Corrected: This article presented data on student test scores incorrectly. The study found that 4th grade students in a nationally representative sample of charter schools scored 4.2 points behind students in regular public schools on the National Assessment of Educational Progress in reading, and 4.7 points behind regular public-school students in mathematics, when various student characteristics were considered. Those score differences were measured on the NAEP achievement scale of zero to 500.
A federal reanalysis of 2003 test-score data from the National Assessment of Educational Progress finds that charter schools trailed regular public schools that year in student achievement in both reading and mathematics.
The average reading score for the 150 charter schools examined, taking into account a range of background characteristics of students and schools, was 4.2 percentage points lower than in a pool of more than 6,700 regular public schools, according to the report released last week by the National Center for Education Statistics, an arm of the U.S. Department of Education. In mathematics, the charters scored 4.7 percentage points lower.
“A Closer Look at Charter Schools Using Hierarchical Linear Modeling” is available from the National Center for Education Statistics. Learn more about the NAEP pilot study on charter schools.
The study used data from the 2003 administration of the 4th grade NAEP, which included a special oversampling of charter schools to allow for comparisons between regular and charter public schools. The 150 charters are a nationally representative sample.
Many researchers and charter advocates urge caution in using data from NAEP—the congressionally required assessment of samplings of students in key subjects known as “the nation’s report card”—to examine charter schools. They say, for instance, that the data represent a snapshot at one point in time, with no consideration of students’ prior academic achievement and no way of discerning what effect a charter school has actually had on students.
Using a statistical technique called hierarchical linear modeling, or HLM, the study sought to go further than a similar 2004 NCES comparison of charter and regular public school NAEP scores by considering multiple student and school characteristics simultaneously.
In the new analysis, the differences between charters and regular public schools in the unadjusted data were about 1 percentage point higher in both reading and math than after the student and school characteristics were taken into account.
While the earlier analysis studied student-level scores, the new study focused on the average scores of schools, said Henry I. Braun, a researcher at the Educational Testing Service, of Princeton, N.J., who was the study’s lead author.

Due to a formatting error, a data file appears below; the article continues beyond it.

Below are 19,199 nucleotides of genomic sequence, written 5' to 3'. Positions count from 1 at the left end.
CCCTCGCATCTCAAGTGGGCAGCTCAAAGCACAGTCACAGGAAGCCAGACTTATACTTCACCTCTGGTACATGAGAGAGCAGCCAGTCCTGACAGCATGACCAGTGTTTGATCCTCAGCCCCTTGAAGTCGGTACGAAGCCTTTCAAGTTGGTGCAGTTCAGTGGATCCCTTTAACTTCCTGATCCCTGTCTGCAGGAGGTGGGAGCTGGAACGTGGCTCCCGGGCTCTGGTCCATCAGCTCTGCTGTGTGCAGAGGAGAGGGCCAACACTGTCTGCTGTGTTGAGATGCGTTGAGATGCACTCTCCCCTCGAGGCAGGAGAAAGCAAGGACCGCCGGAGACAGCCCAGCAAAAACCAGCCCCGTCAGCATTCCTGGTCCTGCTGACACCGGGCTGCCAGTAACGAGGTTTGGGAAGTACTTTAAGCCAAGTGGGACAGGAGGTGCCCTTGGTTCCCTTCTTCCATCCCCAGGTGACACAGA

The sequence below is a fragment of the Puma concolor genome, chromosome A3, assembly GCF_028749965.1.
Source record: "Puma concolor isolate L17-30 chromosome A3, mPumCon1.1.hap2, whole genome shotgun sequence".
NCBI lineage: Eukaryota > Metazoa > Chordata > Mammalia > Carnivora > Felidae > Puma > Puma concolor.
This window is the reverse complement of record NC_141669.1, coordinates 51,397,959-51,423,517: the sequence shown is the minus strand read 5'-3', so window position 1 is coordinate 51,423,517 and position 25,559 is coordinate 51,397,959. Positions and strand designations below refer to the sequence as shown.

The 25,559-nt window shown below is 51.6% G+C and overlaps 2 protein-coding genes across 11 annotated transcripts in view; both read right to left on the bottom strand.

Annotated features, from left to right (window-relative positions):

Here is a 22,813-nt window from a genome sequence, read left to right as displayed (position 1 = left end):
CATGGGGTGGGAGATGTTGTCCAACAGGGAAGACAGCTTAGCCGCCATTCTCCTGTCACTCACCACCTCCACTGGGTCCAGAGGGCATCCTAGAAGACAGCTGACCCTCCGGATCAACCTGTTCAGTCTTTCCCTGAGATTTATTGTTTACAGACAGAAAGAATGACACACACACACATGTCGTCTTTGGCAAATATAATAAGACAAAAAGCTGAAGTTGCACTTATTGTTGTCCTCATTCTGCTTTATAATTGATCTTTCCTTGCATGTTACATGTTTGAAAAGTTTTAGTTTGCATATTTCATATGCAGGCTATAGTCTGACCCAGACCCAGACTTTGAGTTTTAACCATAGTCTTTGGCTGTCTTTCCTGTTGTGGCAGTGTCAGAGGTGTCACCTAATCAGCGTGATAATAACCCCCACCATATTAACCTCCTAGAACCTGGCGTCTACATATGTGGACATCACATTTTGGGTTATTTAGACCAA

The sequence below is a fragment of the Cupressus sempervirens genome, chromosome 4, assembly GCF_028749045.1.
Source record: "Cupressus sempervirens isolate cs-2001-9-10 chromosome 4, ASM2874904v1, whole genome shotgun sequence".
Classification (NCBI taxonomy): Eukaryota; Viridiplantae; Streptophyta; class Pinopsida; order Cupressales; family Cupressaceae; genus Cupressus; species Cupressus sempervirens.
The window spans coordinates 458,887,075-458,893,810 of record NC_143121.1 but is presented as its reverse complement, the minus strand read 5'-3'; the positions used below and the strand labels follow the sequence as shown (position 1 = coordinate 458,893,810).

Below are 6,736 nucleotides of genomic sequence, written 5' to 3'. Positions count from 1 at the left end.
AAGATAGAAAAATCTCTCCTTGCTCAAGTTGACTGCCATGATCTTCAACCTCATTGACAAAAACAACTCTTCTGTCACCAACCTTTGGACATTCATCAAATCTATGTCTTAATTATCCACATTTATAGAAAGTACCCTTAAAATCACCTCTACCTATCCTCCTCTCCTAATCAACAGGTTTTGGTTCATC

Overall, the report’s findings are “numerically very close” to the earlier NCES study, Mr. Braun said. “The statistical significance is more extreme here,” he said, “but in terms of the sort of policy results, there’s not much change after doing this adjustment.”
During an Aug. 22 conference call with reporters, Mark S. Schneider, the commissioner of the NCES, pointed to a range of caveats about the data, however. “The report was based on 2003 data and may have limited applicability to today’s world of charters,” he said. “About half of the [charter] schools were less than 5 years old.”
Mr. Schneider also believes that the NCES should not undertake studies such as this one, begun under his predecessor, that entail what he sees as subjective methods.
U.S. Secretary of Education Margaret Spellings also emphasized that many charter schools were “relatively new” in an Aug. 22 statement on the study that reflected the Bush administration’s general support of the independent but publicly financed schools. “We need to examine how they improve student performance over time for a better picture of how they compare to traditional public schools,” she said.
Other charter supporters stressed that the study looks at only one year of data.
“The real question about charter school effectiveness is ‘Are kids doing better than they would be doing in other schools?’ ” said Paul T. Hill, who heads the National Charter School Research Project at the University of Washington, in Seattle. “This kind of snapshot study really doesn’t let you answer that question. You can’t sort out what the kid learned in the charter school.”
Nelson Smith, the president of the Washington-based National Alliance for Public Charter Schools, suggested the report is recycling old data.
“This is the fourth time the public has been greeted with essentially the same ‘news’ derived from a source that is singularly ill-suited to the measurement of charter schools’ performance,” he said.
But an official at the American Federation of Teachers, which has become increasingly critical of charter schools and issued its own widely discussed report on the same data two years ago, argues that the new study is very telling.
“They don’t like the results, so they’re dismissing the methodology,” Nancy Van Meter, an expert on charters at the AFT, said of charter proponents. “I think that the preponderance of evidence is coming in saying charter schools are not outperforming public schools on a consistent basis.”
A version of this article appeared in the August 30, 2006 edition of Education Week as Reanalysis of NAEP Scores Finds Charter Schools Lagging